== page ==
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Tensions at Sea in East Asia: A Japanese View on Chinese Lawfare Practices Lettre du Centre Asie, No. 91, 21 May 2021

Tensions at sea are growing and multiplying both in the East and the South China Seas.


Unilateral actions by China to challenge the status-quo are considered as the main cause of the frictions, if not confrontations, in the two seas. Lawfare – or the bending of the law to acquire geopolitical gains without resorting to violence – is now a key strategy for Beijing to advance its interests in these areas. To discourage such practices, like-minded countries should come together to defend the universality of the UN Convention on the Law of the Sea (UNCLOS).

China’s hybrid strategy in the East China Sea

China has at least two objectives in the East China Sea (ECS). One is overtaking the Senkaku Islands from Japan and the other is achieving control over its “extended continental shelf” beyond 200 nautical miles of the Chinese base line.

With greater self-confidence, China has been reinforcing its claim over the Senkaku Islands through a number of state-led actions. The Chinese air force flies over these waters almost every day and intrudes into Japanese air space on certain occasions. Japanese Air Self Defense Forces launch scramble alerts on a daily basis to prevent intrusion. The number of such scrambles against Chinese aircraft jumped from 96 in 2010 to 675 in 2019. China also declared an Air Defense Identification Zone (ADIZ) in 2015 over a wide area of the ECS, overlapping with the ADIZ of Japan, South Korea and Taiwan. This ADIZ includes clauses that stipulate that Chinese authorities could order flights that they find problematic to exit this zone and take necessary means to enforce this. This provision could be highly problematic if implemented unilaterally by Beijing. Japan immediately protested to China, with the US, ROK, Taiwan, Australia, the EU, the Philippines, Canada and Vietnam following suit.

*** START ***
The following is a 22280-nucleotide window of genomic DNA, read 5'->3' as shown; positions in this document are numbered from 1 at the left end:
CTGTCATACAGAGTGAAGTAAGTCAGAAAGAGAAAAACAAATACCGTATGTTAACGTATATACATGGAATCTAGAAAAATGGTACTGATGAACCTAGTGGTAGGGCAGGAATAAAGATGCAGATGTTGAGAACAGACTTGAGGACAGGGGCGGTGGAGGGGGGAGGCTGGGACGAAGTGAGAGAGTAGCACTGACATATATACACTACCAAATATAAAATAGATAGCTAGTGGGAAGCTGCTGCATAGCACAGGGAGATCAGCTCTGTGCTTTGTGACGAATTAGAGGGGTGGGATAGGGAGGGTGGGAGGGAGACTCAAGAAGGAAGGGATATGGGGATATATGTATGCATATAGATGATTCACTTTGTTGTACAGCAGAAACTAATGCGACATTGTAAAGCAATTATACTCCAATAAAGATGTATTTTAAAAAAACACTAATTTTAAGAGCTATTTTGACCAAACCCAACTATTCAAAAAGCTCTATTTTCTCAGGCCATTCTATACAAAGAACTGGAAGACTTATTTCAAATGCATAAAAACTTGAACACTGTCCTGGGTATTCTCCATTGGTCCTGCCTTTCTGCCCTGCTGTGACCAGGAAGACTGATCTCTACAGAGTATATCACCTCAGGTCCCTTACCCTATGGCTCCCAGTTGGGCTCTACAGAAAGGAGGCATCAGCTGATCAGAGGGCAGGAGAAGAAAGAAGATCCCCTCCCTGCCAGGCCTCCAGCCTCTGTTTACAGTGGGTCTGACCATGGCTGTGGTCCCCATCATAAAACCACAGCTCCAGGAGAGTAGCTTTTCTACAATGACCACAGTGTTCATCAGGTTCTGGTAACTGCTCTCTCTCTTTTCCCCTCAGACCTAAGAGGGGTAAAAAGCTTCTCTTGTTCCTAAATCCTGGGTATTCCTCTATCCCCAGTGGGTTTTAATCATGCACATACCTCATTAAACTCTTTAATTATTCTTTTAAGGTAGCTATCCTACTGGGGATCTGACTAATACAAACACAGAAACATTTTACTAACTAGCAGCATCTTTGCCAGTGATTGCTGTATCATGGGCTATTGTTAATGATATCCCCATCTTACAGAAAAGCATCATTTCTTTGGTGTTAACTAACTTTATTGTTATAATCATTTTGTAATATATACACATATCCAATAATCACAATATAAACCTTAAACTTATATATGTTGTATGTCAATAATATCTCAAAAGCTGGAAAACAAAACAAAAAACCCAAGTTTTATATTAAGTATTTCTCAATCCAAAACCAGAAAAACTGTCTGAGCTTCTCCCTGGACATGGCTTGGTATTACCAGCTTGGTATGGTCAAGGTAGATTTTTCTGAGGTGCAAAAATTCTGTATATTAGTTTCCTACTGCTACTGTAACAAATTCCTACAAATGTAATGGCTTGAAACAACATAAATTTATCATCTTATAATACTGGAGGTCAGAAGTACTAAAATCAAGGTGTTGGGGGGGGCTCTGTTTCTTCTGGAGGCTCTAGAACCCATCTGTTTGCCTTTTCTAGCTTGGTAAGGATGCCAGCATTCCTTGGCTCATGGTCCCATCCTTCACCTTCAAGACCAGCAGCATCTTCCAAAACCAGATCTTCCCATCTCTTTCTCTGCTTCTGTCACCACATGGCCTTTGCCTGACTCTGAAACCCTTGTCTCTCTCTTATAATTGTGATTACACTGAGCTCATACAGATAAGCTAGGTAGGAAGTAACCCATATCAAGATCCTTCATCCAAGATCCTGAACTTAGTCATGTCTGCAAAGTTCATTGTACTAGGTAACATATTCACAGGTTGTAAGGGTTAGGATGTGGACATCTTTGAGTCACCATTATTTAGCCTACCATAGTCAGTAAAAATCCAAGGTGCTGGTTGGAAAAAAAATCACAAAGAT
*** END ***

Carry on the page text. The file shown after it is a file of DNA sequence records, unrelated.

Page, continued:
China Coast Guard (CCG) ships have also multiplied incursions into Japanese territorial waters (up to 40 times a month) and have harassed Japanese fishing boats in Japan’s Exclusive Economic Zone (EEZ). Japanese Coast Guard boats are struggling to cope with these actions. Such unilateral moves are violating all norms of international law and in particular the UNCLOS, which China participated in drafting, signed, and ratified. Japan has lodged a protest through diplomatic channels on every occasion, but Chinese actions are multiplying and intensifying. Tokyo has repeatedly urged Beijing to cease these provocations but has received no response, except being told that China is simply manifesting its sovereign rights.

In February 2021, China enacted a new Coast Guard Law which contains a number of provisions that do not comply with UNCLOS, such as the possibility for the CCG to resort to force when deemed necessary against war ships or any other non-commercial official vessels. This new law allows the CCG to exercise policing activities in territories “under the jurisdiction” of China, which is an ambiguous term. It is threatening to have a country unilaterally decide where it can exercise its authority and the CCG law has been subject to protest by many countries such as Japan, the US, Vietnam and the Philippines.

In response to these criticisms, China always proclaims it is acting in compliance with UNCLOS. This seems to indicate that China is mindful of the need to abide by international law. The question is why Beijing holds a different interpretation of the law. Whether China misreads UNCLOS or is ignoring the Convention remains a mystery.

Lawfare at sea in the South China Sea

Growing tensions in the South China Sea (SCS) are about the complex maritime and territorial disputes between the claimants, but it is also about the broader question of the universality of rules and laws. On this dimension, a legal battle has been ongoing for years in the UN.